ICANN, the GAC, and the IRP

FSC appreciates the Board’s need to consult fully with the GAC pursuant to the ICANN Bylaws. We deeply appreciate, too, ICANN’s strong inclination to accept the results of its independent review process. But even if all of the IRP majority’s findings and conclusions concerning ICM’s showing of sponsored community support—the only substantive issue which the IRP reached definitively—are fully accepted, the Board’s other reasons—all of them shared to some extent by the GAC—remain in place; and they plainly suffice to support continued rejection of ICM’s .XXX sTLD application. Thus—at least apart from the question of sponsored community support—the ICANN Board does not face any conflict between the GAC and the Declaration entered by the IRP majority. Because the Board has never before faced even an apparent conflict of this kind, I close with some observations concerning ICANN’s processes and the IRP Declaration in ICM v. ICANN.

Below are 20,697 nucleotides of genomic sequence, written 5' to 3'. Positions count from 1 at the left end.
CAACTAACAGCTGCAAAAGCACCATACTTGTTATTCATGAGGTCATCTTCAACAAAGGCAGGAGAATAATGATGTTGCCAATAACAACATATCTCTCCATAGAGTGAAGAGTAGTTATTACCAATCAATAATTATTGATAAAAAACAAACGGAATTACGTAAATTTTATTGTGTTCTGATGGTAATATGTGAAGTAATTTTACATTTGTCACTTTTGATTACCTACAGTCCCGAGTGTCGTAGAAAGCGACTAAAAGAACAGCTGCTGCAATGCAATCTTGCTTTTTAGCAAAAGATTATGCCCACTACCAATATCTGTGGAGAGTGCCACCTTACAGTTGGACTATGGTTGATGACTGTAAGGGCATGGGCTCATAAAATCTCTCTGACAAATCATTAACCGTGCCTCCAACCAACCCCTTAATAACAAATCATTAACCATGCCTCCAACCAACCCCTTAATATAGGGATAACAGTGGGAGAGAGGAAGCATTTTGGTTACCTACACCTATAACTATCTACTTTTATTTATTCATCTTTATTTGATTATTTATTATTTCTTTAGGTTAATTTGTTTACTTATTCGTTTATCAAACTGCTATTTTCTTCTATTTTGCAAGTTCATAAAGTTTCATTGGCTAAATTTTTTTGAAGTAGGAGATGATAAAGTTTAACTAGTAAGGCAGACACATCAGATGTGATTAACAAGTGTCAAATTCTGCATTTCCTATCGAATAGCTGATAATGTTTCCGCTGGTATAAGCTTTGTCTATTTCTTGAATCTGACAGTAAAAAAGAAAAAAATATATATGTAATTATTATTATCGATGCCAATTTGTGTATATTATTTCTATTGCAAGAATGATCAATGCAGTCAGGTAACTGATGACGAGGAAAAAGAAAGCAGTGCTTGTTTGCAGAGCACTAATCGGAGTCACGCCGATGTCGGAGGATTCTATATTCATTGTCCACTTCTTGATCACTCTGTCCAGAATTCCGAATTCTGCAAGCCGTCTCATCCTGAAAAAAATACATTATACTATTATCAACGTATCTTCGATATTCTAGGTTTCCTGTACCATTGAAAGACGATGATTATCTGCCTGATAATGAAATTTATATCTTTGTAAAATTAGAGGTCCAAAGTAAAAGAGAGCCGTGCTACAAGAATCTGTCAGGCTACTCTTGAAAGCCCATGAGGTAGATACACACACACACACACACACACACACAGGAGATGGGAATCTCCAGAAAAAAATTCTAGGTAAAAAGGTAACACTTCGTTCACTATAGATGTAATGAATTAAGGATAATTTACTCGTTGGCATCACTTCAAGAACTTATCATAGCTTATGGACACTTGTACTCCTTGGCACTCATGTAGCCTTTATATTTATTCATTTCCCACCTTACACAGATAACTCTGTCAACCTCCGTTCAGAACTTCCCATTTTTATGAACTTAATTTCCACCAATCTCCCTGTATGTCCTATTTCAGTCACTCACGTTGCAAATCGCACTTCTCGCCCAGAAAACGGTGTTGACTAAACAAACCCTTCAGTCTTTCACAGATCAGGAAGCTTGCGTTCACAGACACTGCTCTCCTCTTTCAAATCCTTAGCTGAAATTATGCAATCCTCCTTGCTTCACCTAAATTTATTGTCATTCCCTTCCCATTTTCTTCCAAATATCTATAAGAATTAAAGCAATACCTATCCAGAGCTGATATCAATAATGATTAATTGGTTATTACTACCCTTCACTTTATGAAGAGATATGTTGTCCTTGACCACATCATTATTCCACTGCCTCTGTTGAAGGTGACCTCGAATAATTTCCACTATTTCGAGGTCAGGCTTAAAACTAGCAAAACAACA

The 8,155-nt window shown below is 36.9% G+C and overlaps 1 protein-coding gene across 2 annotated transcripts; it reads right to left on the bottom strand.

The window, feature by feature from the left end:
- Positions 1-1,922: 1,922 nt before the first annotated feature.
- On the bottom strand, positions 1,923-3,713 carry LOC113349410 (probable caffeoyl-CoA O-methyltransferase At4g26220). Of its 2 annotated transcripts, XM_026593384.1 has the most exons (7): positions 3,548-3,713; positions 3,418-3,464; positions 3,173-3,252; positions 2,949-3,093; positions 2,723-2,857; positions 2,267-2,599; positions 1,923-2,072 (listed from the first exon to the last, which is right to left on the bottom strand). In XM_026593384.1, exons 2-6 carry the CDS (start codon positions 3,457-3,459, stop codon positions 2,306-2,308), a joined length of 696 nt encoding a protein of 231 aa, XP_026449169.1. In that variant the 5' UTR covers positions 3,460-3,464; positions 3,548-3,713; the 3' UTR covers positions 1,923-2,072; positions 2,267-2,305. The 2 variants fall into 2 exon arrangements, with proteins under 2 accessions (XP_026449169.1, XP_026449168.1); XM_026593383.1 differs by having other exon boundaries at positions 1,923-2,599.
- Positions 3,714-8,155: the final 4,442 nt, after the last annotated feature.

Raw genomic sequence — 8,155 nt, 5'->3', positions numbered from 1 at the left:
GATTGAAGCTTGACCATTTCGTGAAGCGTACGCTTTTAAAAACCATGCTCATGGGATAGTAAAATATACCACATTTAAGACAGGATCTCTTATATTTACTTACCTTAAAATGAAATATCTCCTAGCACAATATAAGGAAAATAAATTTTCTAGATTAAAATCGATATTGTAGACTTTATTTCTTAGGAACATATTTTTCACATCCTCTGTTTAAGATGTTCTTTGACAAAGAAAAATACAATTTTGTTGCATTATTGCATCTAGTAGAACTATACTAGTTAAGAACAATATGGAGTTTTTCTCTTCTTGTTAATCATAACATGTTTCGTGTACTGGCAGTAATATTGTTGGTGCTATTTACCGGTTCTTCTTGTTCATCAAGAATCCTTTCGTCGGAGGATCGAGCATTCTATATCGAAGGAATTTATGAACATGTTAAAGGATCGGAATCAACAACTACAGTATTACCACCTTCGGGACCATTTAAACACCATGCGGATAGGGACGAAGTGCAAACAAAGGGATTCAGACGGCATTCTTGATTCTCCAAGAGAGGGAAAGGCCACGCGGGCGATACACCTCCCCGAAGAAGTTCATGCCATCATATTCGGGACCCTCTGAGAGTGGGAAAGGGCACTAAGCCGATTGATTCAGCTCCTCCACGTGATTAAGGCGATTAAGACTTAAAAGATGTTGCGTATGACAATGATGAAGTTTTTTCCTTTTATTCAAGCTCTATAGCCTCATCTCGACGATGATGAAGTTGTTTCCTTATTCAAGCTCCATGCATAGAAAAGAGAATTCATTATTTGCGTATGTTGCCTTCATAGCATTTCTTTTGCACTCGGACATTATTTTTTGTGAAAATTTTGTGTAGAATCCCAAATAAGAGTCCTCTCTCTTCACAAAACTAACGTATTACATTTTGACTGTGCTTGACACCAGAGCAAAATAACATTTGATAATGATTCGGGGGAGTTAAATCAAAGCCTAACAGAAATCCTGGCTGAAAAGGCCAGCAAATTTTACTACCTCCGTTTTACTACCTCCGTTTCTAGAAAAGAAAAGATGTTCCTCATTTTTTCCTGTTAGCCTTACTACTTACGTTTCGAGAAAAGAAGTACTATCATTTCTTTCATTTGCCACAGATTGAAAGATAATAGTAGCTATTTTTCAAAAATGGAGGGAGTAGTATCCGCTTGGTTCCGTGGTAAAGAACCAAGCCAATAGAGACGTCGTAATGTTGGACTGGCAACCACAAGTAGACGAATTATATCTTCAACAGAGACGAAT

To begin with, it is important to recall that the IRP Declaration was not unanimous. One of the three jurists dissented in the belief that the ICANN Board should receive—as ICANN surely will in any lawsuit challenging its denial of ICM’s application—a review deferential to its right to make independent policy decisions.39 In fact, the only unanimous decision of the full three-jurist panel was that “the holdings of the Independent Review Panel are advisory in nature; they do not constitute a binding arbitral award.” 40 On the other hand, the ICANN Bylaws provide that “The advice of the Governmental Advisory Committee on public policy matters shall be duly taken into account, both in the formulation and adoption of policies. In the event that the ICANN Board determines to take an action that is not consistent with the Governmental Advisory Committee advice, it shall so inform the Committee and state the reasons why it decided not to follow that advice. The Governmental Advisory Committee and the ICANN Board will then try, in good faith and in a timely and efficient manner, to find a mutually acceptable solution.”41 As we have stressed from the outset, ICM’s .XXX sTLD application presents very substantial public policy issues. While FSC and the GAC (or some of its members) may disagree over the substantive policies involved, the GAC has also long stressed the presence of public policy issues.42 The Board, too, has recognized the dangerous policy grounds onto which the .XXX sTLD might pull ICANN.43 No one seriously doubts that these public policy provisions apply here.